• 23. Scroby Sands – Supply Chain Analysis Final Report The East of England has access to a total of 5,955 MW of capacity planned which will come from approximately 1,700 turbines. The capacity is allocated to the developers’ target completion date for their project. Wind farm capacity has not been split across multiple years unless official project phases have been announced. This results in an extremely high jump in installations from 2009 when the second round projects begin construction. The constraining factors on the above project capacities will be examined in more detail within the report but include the projects gaining planning approval, grid capacity, restructuring, new legislation to allow projects beyond the 12-mile nautical limit to be developed, sufficient turbine and foundation manufacturing capability, installation vessel availability, and most importantly, continued governmental support. These factors could result in project delays and even cancellations. The potential capacity shown above and potential expenditure shown below are, therefore, best-case scenarios. 2000 1500 £m 1000 500 0 2004 2005 2006 2007 2008 2009 2010 2011 2012 Figure 3-5: East of England Potential Capital Expenditure 2004-2012 (£m) Table 3-6: East of England Potential Capital Expenditure 2004-2012 (£m) £m 2004 2005 2006 2007 2008 2009 2010 2011 2012 2004-2012 E of E 75 113 250 270 70 1,285 2,390 954 1,320 6,652 Total capital expenditure relating to the development and construction of regional projects could amount to as much as £6.7 billion. This assumes all projects reach construction. Again, the timing of the projects is based on developers’ announced timescales. July 2005 23 Douglas-Westwood Limited & ODE Ltd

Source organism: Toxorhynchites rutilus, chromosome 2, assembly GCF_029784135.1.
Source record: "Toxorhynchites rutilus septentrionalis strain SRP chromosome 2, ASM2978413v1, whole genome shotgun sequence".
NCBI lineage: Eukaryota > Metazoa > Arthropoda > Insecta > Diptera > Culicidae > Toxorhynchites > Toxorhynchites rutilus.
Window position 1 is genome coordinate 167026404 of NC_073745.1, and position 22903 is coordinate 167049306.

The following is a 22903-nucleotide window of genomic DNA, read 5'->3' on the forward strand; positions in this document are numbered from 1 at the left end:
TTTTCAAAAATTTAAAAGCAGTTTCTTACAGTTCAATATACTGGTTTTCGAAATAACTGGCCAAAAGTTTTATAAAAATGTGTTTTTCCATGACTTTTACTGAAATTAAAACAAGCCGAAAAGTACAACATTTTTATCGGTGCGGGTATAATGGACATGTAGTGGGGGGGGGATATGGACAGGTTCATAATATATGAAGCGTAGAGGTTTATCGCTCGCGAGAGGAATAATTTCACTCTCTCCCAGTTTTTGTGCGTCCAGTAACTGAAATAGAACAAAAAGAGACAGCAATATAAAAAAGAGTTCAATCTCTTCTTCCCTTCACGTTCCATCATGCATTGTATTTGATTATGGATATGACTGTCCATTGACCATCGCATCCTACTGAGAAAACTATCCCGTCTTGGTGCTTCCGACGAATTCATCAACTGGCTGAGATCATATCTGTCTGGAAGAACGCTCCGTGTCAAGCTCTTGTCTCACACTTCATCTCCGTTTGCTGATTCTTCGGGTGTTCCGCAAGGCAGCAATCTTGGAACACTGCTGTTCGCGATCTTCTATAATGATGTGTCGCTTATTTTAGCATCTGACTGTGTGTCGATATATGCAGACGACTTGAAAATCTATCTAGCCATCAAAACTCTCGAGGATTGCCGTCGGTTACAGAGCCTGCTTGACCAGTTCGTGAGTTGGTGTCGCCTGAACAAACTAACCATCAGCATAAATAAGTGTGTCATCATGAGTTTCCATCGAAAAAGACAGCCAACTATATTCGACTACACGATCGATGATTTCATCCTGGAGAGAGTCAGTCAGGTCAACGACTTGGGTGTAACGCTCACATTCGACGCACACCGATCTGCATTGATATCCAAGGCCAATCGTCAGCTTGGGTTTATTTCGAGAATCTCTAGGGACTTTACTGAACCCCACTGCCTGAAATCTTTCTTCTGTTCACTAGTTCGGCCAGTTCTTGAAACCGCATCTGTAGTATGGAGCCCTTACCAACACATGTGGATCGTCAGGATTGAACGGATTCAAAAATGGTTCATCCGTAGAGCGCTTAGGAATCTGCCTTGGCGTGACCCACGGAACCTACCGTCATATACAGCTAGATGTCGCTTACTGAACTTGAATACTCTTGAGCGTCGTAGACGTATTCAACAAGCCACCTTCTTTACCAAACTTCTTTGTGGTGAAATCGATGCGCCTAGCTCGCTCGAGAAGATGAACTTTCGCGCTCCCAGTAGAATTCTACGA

• 24. Table 3-7: East of England – Offshore Wind Farms Operational & Planned 2004-2012 Project Name Developer Location Target Online MW Turbines Scroby Sands EROWL off Caister, Great Yarmouth 2004 60 30 Kentish Flats GREP off Whitstable, North Kent 2005 90 30 Inner Dowsing Centrica with RES off Ingoldmells, Skegness 2006 90-108 30 Lynn Centrica off Skegness on Boulders Bank, Lincs 2006 90-108 30 Gunfleet Sands GE Wind off Clacton-on-Sea, Essex 2007 108 30 Cromer EDF off Mundesley, Norfolk 2007 90-108 30 Gunfleet Sands phase II GE Wind off Clacton on Sea, Essex, Thames Estuary 2008 64 16 Humber Gateway United Utilities and GREP off Spurn Head, Greater Wash 2009 300 60-100 Lincs (Inner Dowsing II) Centrica with RES off Skegness, Greater Wash 2009 250 50-83 London Array – (LAWL) P.1 EROWL and Core (Energi E2 & FarmEnergy) Thames Estuary, London 2009 300 100 Sheringham Shoal Scira Offshore Energy (Ecoventures & SLP) off Cromer, Greater Wash 2009 315 63-105 Greater Gabbard Airtricity and Fluor off Orfod, Thames Estuary 2010 500 139 Dudgeon East Warwick Energy off Cromer, Greater Wash 2010 300 60-100 London Array – Shell Shell Thames Estuary, London 2010 333 111 Thanet Warwick Energy off North Foreland, Kent, Thames Estuary 2010 300 60-100 Westernmost Rough Total off Aldbrough, Holderness, Greater Wash 2010 240 60-80 Docking Shoal Centrica with Amec off Skegness/Hunstanton, Greater Wash 2010 500 100-125 London Array – (LAWL) P.2 EROWL and Core (Energi E2 & FarmEnergy) Thames Estuary, London 2011 367 122 Race Bank Centrica with Amec off Skegness/Hunstanton, Greater Wash 2011 500 100-125 Triton Knoll Npower Renewables off Mablethorpe, Greater Wash 2012 1,200 240-300 The above table provides basic details of the projects in the East of England. To date the region has one operational project – Scroby Sands – which was completed in 2004. 24